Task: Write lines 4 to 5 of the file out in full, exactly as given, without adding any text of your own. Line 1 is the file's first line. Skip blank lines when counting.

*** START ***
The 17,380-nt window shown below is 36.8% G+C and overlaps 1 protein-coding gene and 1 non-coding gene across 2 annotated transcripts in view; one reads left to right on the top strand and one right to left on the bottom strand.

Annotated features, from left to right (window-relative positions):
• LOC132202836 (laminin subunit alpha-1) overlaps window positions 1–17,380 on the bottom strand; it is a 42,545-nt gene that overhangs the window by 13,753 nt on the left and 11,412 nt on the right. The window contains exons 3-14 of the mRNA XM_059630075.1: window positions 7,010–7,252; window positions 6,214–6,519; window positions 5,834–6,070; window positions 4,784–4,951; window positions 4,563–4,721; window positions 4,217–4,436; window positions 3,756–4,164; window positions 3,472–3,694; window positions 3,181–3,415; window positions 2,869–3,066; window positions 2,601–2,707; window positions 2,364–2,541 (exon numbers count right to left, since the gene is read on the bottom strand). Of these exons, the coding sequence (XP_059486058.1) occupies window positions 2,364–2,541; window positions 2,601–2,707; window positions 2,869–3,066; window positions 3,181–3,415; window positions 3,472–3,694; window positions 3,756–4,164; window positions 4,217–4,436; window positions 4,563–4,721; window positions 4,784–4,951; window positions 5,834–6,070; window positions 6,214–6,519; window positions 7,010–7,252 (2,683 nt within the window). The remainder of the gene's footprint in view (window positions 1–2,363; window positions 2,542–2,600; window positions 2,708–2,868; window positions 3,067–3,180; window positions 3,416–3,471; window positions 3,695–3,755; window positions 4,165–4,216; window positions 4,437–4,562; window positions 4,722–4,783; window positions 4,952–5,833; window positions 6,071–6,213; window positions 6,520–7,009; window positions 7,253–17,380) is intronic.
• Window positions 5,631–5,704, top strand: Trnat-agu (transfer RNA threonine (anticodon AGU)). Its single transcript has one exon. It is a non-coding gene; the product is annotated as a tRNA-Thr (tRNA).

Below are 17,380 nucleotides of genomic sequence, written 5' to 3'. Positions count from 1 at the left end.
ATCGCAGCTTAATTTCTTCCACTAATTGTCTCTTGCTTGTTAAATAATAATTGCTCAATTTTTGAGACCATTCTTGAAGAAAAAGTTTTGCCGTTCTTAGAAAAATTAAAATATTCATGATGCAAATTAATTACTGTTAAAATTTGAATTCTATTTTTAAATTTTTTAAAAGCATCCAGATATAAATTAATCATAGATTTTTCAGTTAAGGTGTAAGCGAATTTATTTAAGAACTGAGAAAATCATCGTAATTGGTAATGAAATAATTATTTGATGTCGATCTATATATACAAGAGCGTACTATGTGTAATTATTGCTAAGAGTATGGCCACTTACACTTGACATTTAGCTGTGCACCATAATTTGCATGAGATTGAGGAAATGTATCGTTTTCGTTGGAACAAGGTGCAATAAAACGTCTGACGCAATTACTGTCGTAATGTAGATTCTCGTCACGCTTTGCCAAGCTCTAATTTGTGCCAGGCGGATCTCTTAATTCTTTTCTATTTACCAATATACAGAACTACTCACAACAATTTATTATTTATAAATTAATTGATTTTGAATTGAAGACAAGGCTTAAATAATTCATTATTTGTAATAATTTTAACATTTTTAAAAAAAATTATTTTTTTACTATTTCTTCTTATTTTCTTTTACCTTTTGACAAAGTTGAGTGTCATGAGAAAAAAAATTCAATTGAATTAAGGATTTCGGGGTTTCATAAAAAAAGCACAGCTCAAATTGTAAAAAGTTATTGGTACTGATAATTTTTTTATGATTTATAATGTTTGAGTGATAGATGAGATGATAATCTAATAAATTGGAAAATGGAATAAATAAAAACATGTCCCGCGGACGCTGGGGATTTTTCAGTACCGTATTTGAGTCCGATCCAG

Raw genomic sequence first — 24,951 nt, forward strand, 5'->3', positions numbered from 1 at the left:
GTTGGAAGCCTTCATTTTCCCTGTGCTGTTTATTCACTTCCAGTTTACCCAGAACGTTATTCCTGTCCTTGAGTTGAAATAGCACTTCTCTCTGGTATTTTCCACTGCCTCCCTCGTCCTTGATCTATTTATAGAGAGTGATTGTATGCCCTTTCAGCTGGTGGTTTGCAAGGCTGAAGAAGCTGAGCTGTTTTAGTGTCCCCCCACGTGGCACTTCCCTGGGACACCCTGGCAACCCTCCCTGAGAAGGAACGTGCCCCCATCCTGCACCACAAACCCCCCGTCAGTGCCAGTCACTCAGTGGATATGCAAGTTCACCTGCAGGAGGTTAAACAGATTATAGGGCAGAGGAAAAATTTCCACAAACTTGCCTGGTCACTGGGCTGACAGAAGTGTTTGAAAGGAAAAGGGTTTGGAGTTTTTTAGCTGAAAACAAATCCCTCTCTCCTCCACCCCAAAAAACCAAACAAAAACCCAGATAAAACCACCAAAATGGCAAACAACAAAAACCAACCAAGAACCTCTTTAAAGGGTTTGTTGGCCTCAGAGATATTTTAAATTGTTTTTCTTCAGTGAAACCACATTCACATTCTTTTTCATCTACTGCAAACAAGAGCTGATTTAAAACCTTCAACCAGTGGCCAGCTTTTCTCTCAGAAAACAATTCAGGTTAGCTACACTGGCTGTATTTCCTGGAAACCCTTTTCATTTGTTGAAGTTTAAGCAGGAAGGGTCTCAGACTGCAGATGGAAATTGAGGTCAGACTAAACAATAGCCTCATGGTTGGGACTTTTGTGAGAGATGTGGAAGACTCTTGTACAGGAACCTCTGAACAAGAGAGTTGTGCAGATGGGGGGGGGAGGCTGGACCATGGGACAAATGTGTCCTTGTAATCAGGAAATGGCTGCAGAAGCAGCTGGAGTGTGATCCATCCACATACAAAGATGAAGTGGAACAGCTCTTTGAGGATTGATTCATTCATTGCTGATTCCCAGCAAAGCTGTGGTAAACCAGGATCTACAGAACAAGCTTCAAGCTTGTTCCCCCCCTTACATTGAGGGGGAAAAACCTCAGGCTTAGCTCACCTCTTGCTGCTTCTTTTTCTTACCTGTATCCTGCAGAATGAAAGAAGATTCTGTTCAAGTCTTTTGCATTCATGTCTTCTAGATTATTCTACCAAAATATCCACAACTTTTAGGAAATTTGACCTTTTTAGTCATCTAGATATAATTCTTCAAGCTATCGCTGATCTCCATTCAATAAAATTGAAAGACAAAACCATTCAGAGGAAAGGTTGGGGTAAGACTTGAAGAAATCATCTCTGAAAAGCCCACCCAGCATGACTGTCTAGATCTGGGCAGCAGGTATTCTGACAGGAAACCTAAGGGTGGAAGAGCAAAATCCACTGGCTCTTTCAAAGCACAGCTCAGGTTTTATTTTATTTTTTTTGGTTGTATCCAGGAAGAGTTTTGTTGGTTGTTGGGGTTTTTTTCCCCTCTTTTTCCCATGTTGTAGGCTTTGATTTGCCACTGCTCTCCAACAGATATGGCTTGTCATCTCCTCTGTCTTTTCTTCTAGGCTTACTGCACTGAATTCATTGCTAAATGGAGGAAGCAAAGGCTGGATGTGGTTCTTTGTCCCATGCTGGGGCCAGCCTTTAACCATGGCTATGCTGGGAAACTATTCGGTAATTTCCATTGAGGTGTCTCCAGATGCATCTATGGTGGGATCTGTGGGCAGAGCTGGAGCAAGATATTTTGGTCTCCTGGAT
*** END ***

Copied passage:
• Window positions 5,631–5,704, top strand: Trnat-agu (transfer RNA threonine (anticodon AGU)). Its single transcript has one exon. It is a non-coding gene; the product is annotated as a tRNA-Thr (tRNA).

Below are 17,380 nucleotides of genomic sequence, written 5' to 3'. Positions count from 1 at the left end.